“Governors were told repeatedly by [the Department of Health and Human Services] there was a strategic reserve of vaccines, and this week, the American people were told it’d be released to increase supply of vaccine,” tweeted Washington Gov. Jay Inslee (D) on Friday. “It appears now that no reserve exists. The Trump admin. must answer immediately for this deception.” Continue reading

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‘Classic Case of Crisis Opportunism’: Republicans in Three States Introduce Bills Criminalizing Protest in Wake of Capitol Attack

These proposed laws are “aimed at police brutality protests, not right-wing insurrection.”

By Kenny Stancil, staff writer for Common Dreams. Published 1-13-2021

George Floyd protests in Washington DC. Photo: Rosa Pineda /CC

Progressives are sounding the alarm that a handful of Republican lawmakers are exploiting the deadly attack on the U.S. Capitol on January 6 by an insurrectionist pro-Trump mob to push for anti-protest bills that critics say do not aim to stem the tide of right-wing extremism but instead criminalize dissent by those seeking social change and justice.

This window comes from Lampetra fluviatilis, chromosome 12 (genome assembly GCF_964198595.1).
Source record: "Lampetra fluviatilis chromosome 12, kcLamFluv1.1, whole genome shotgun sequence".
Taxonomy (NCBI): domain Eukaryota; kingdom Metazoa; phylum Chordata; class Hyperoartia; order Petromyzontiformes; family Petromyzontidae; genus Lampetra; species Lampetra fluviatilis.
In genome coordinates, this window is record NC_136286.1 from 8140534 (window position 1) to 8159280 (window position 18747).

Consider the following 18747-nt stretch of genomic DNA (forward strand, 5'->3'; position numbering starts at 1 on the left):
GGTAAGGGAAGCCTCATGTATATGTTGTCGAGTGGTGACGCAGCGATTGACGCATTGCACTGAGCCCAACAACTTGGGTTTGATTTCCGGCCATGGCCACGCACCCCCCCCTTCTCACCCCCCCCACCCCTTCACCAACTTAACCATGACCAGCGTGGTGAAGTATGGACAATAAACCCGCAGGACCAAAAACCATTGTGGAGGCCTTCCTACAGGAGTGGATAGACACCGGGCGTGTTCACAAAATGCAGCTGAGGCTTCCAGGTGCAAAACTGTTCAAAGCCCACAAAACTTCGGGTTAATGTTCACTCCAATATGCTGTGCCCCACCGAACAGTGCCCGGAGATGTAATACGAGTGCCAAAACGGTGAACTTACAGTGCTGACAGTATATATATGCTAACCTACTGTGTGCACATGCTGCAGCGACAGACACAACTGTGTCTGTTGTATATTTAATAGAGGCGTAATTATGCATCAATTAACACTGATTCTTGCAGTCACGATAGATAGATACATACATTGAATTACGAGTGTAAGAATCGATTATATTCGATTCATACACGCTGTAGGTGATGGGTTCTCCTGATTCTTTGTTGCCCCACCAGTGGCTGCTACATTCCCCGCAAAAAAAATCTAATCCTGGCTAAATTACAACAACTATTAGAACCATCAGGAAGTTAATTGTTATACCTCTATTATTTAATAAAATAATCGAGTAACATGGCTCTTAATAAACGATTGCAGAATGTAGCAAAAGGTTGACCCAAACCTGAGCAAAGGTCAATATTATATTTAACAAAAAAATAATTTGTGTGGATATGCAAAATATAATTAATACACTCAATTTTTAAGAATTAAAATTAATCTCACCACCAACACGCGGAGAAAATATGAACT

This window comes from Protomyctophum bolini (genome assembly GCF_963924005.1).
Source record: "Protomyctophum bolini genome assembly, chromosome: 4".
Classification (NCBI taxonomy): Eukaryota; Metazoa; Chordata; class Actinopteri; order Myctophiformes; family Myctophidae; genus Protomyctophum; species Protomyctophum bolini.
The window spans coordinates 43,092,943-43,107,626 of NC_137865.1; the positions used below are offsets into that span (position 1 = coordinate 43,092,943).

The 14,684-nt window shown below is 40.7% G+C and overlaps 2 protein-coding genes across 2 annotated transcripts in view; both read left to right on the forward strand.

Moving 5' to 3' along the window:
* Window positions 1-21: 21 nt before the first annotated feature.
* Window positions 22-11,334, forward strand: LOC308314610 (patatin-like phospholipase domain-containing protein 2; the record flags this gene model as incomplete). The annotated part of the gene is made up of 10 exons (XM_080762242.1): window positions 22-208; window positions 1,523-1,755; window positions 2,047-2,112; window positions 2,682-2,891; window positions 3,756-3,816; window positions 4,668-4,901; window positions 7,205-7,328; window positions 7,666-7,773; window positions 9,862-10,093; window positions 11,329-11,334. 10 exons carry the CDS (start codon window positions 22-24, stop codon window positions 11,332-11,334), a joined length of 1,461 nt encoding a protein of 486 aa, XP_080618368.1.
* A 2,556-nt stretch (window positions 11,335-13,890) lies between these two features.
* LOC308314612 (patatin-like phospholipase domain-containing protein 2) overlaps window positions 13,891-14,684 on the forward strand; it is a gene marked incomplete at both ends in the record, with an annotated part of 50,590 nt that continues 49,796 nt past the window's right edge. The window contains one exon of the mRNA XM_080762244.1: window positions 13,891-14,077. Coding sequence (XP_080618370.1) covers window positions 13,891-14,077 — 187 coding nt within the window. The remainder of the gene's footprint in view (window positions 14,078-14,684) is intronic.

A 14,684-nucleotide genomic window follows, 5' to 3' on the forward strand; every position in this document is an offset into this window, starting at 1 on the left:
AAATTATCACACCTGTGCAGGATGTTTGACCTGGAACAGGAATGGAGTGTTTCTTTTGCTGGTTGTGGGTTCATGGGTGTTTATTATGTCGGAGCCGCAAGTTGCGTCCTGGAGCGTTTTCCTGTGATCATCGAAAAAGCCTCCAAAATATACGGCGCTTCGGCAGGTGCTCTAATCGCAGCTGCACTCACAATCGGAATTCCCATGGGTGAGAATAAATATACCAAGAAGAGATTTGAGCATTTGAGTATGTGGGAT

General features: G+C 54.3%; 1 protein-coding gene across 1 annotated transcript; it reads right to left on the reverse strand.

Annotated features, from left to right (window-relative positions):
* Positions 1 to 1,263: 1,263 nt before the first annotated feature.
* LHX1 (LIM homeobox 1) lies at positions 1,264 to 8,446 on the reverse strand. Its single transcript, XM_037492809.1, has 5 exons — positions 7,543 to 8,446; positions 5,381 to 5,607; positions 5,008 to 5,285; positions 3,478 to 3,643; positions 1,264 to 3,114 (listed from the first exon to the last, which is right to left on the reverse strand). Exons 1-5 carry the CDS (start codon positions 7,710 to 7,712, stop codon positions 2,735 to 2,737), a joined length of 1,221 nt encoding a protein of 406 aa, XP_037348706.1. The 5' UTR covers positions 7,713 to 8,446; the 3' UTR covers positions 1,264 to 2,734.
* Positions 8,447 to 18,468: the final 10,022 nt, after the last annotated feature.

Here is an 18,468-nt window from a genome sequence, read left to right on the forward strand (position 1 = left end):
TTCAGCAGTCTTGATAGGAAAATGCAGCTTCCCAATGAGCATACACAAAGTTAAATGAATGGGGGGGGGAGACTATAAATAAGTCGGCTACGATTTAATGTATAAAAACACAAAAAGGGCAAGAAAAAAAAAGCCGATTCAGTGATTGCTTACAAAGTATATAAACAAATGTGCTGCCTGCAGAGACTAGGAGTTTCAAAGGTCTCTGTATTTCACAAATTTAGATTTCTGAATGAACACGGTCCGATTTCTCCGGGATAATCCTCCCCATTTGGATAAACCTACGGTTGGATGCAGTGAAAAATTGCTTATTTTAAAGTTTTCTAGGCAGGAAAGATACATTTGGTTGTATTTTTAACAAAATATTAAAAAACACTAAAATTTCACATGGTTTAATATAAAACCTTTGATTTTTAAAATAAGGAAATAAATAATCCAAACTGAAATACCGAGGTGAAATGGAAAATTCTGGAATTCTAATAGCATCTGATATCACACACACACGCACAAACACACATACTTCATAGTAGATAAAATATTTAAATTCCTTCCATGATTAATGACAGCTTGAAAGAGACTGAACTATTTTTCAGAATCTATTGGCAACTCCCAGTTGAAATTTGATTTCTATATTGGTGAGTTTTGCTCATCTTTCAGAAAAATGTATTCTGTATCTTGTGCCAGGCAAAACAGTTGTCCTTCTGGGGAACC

In the immediate aftermath of last week’s invasion of the halls of Congress, GOP lawmakers in Florida, Mississippi, and Indiana introduced bills that “do not represent new strategies designed specifically to prevent future right-wing insurrections… [but] draw from a set of policies that numerous state legislators introduced [last] summer in order to appear tough on protests against police brutality,” The Intercept reported Tuesday. Continue reading

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‘Chilling’: Mississippi City Claims Undocumented Man Killed by Police Had No Constitutional Rights

“We’re stunned that someone put this in writing,” a lawyer for Ismael Lopez’s family said.

By Julia Conley, staff writer for Common Dreams. Published 9-30-2019

A city in Mississippi is arguing that 41-year-old Ismael Lopez, who was killed by police who apparently mistook him for a domestic violence suspect, had no constitutional rights because he was an undocumented immigrant. (Photo: Kurman Communications/Flickr/cc)

A court filing publicized late last week drew outrage on Monday over the case of Ismael Lopez, a 41-year-old man who was killed by police two years ago in Southaven, Mississippi.

To avoid responsibility for the man’s death, attorneys for the city are arguing that Lopez had no constitutional rights due to his status as an undocumented immigrant—blatantly contradicting U.S. law and numerous rulings by the U.S. Supreme Court. Kristen Clarke, executive director of the Lawyers’ Committee for Civil Rights Under Law, was among the immigrant rights defenders who drew attention to the case on social media. Continue reading